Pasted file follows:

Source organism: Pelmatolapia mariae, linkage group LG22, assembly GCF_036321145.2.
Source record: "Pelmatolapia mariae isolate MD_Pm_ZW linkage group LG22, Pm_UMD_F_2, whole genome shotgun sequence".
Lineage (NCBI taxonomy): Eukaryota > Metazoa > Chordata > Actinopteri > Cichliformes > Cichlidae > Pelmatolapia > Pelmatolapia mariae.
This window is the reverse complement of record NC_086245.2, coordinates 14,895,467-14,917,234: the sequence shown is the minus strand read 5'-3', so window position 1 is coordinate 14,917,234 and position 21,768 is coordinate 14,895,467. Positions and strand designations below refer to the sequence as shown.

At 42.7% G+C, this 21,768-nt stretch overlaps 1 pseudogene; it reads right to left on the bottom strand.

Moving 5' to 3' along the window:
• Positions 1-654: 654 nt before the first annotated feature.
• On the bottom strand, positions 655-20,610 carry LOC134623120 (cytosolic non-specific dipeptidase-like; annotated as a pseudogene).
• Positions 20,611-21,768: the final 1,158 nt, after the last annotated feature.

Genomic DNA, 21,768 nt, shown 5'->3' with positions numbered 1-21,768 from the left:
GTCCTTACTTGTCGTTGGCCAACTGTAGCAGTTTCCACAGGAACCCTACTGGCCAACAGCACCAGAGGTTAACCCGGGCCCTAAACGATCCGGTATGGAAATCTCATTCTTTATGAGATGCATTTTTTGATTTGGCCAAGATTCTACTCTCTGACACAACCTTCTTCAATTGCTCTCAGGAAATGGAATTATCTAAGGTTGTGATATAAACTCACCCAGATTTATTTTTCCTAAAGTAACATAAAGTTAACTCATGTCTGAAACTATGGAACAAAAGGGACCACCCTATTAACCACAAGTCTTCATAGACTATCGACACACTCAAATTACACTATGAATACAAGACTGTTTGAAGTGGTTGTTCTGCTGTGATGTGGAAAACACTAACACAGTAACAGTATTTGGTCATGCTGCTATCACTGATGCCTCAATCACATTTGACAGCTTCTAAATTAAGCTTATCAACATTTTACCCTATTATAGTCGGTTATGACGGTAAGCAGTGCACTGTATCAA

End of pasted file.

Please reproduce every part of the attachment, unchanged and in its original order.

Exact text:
Source organism: Pelmatolapia mariae, linkage group LG22, assembly GCF_036321145.2.
Source record: "Pelmatolapia mariae isolate MD_Pm_ZW linkage group LG22, Pm_UMD_F_2, whole genome shotgun sequence".
Lineage (NCBI taxonomy): Eukaryota > Metazoa > Chordata > Actinopteri > Cichliformes > Cichlidae > Pelmatolapia > Pelmatolapia mariae.
This window is the reverse complement of record NC_086245.2, coordinates 14,895,467-14,917,234: the sequence shown is the minus strand read 5'-3', so window position 1 is coordinate 14,917,234 and position 21,768 is coordinate 14,895,467. Positions and strand designations below refer to the sequence as shown.

At 42.7% G+C, this 21,768-nt stretch overlaps 1 pseudogene; it reads right to left on the bottom strand.

Moving 5' to 3' along the window:
• Positions 1-654: 654 nt before the first annotated feature.
• On the bottom strand, positions 655-20,610 carry LOC134623120 (cytosolic non-specific dipeptidase-like; annotated as a pseudogene).
• Positions 20,611-21,768: the final 1,158 nt, after the last annotated feature.

Genomic DNA, 21,768 nt, shown 5'->3' with positions numbered 1-21,768 from the left:
GTCCTTACTTGTCGTTGGCCAACTGTAGCAGTTTCCACAGGAACCCTACTGGCCAACAGCACCAGAGGTTAACCCGGGCCCTAAACGATCCGGTATGGAAATCTCATTCTTTATGAGATGCATTTTTTGATTTGGCCAAGATTCTACTCTCTGACACAACCTTCTTCAATTGCTCTCAGGAAATGGAATTATCTAAGGTTGTGATATAAACTCACCCAGATTTATTTTTCCTAAAGTAACATAAAGTTAACTCATGTCTGAAACTATGGAACAAAAGGGACCACCCTATTAACCACAAGTCTTCATAGACTATCGACACACTCAAATTACACTATGAATACAAGACTGTTTGAAGTGGTTGTTCTGCTGTGATGTGGAAAACACTAACACAGTAACAGTATTTGGTCATGCTGCTATCACTGATGCCTCAATCACATTTGACAGCTTCTAAATTAAGCTTATCAACATTTTACCCTATTATAGTCGGTTATGACGGTAAGCAGTGCACTGTATCAA